A former bank building that will house Union’s Campus Safety Department will be called the Williams Center for Campus Community Safety when it opens next year.
Last June, the College agreed to purchase the Bank of America building at Nott Street and Van Vranken Avenue, directly across from one of the campus’s main entrances.
Union paid $135,000 for the 2,500-square-foot building, which has been vacant since 2013. The College received a $25,000 grant toward the purchase from the Schenectady County Metroplex Development Authority.
Metroplex officials view the project as critical to their efforts to redevelop lower Nott Street and the surrounding area. Recent projects include the $3 million renovation of the county’s former Department of Social Services building into apartments and Mohawk Harbor, a $150 million residential, office and retail development on the Mohawk River. The Golub Corporation headquarters and College Park Hall are nearby.
Following an extensive renovation scheduled to begin in December, Union will move most operations of its Campus Safety Department to the site, including its 26-member security force, in time for the fall 2019 term. A number of services provided by the department, including vehicle registration; transportation and ID card processing; and 24-hour accessibility and video monitoring, will remain at the current location in College Park Hall.
The lead gift for the project was provided by Kelly Williams ’86, founder of a private equity firm. A member of Union’s Board of Trustees since 2008, Williams chairs the board’s Administration and Finance Committee and headed the search for Union’s new president, David R. Harris.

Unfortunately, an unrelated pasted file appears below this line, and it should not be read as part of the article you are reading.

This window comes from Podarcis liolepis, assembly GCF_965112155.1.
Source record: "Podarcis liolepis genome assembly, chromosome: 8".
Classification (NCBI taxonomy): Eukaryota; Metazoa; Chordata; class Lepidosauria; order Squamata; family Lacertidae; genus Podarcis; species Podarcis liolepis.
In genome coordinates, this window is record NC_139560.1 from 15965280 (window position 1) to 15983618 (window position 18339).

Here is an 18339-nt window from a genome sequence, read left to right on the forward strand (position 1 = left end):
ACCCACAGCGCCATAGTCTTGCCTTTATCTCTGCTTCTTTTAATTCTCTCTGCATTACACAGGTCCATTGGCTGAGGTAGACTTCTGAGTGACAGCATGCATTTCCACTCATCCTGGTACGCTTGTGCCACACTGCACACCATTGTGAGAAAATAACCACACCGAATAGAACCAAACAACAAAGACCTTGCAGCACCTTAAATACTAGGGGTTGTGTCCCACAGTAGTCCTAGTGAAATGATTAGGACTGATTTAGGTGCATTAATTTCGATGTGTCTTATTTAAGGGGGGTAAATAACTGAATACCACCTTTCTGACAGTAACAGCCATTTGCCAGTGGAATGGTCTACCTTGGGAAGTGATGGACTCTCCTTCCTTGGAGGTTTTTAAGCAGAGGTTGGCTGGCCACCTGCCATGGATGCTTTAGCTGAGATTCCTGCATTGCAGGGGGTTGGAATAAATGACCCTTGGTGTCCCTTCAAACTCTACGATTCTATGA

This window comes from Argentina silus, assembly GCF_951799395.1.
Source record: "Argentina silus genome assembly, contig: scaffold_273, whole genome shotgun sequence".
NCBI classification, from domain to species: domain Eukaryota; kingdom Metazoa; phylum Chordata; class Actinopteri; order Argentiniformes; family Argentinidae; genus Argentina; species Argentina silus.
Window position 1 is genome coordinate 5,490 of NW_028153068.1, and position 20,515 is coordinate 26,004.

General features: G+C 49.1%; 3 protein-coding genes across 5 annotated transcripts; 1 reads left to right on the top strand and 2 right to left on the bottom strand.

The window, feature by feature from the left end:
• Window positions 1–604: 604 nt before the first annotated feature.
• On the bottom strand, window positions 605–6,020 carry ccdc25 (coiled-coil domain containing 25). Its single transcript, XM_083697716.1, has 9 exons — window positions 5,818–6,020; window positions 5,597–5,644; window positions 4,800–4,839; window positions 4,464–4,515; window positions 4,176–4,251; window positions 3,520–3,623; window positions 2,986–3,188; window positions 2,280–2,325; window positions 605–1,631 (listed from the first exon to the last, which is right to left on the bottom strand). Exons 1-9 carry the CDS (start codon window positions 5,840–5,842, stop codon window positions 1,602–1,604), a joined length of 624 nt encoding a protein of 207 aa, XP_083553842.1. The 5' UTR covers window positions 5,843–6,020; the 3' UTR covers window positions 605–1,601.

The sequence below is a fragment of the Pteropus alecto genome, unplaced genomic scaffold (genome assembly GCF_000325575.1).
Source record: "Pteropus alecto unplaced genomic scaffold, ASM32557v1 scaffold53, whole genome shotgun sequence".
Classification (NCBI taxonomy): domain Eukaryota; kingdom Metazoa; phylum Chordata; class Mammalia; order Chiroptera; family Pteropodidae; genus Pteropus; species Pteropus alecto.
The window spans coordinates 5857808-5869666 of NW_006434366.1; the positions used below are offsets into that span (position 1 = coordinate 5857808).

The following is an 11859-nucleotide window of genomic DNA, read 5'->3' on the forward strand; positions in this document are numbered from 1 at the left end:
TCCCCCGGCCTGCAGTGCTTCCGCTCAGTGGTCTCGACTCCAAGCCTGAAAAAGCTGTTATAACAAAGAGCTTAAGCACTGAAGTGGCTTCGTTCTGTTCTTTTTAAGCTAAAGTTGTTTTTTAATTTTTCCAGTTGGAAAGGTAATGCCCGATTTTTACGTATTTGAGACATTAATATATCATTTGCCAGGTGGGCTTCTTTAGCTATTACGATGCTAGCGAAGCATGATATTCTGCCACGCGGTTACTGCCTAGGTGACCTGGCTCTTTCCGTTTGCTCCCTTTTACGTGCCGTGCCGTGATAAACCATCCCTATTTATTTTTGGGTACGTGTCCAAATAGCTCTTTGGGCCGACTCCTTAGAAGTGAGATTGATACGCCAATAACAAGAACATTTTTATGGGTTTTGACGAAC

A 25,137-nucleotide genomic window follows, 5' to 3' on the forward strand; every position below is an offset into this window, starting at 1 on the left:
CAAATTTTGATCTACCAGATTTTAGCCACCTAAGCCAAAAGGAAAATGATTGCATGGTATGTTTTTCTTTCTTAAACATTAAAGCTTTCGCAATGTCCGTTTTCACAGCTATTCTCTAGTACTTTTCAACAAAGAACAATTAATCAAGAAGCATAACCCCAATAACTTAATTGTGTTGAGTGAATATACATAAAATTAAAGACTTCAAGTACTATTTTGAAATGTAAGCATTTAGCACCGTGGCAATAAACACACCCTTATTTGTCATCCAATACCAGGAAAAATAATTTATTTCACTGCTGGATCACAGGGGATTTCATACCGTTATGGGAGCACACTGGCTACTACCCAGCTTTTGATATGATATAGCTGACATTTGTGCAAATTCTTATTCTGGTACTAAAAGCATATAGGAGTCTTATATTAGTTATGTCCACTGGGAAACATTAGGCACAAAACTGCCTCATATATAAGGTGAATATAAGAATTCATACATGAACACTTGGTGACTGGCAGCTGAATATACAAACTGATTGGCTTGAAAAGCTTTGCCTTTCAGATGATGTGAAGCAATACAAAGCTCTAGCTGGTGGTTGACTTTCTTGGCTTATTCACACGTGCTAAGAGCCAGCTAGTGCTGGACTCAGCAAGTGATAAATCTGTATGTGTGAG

Williams envisions the center hosting special programs and events aimed at educating campus and the broader community on critical issues. Plans call for the space to be used for meetings between safety officials from colleges across the region and local emergency providers. Topics could include mass notification, emergency planning, event management and incident investigation.
The new building is also supported by the Wright Family Foundation, a longtime proponent of Union whose mission is to “provide funding in support of neighborhood revitalization, jobs and career support, education and social needs.”
College officials cited the presence along the corridor of Golub Corp. and Ellis Hospital, among others, as one of the factors in the College’s decision to purchase the 60-year-old property in the city’s Northside neighborhood.
“This is a wonderful opportunity for the College to improve the quality of life on Nott Street and the immediate area north of our campus,” said Christopher Hayen, director of Campus Safety. “With our high visibility, the move will bolster public safety in the area and help anchor the city’s revitalization efforts.”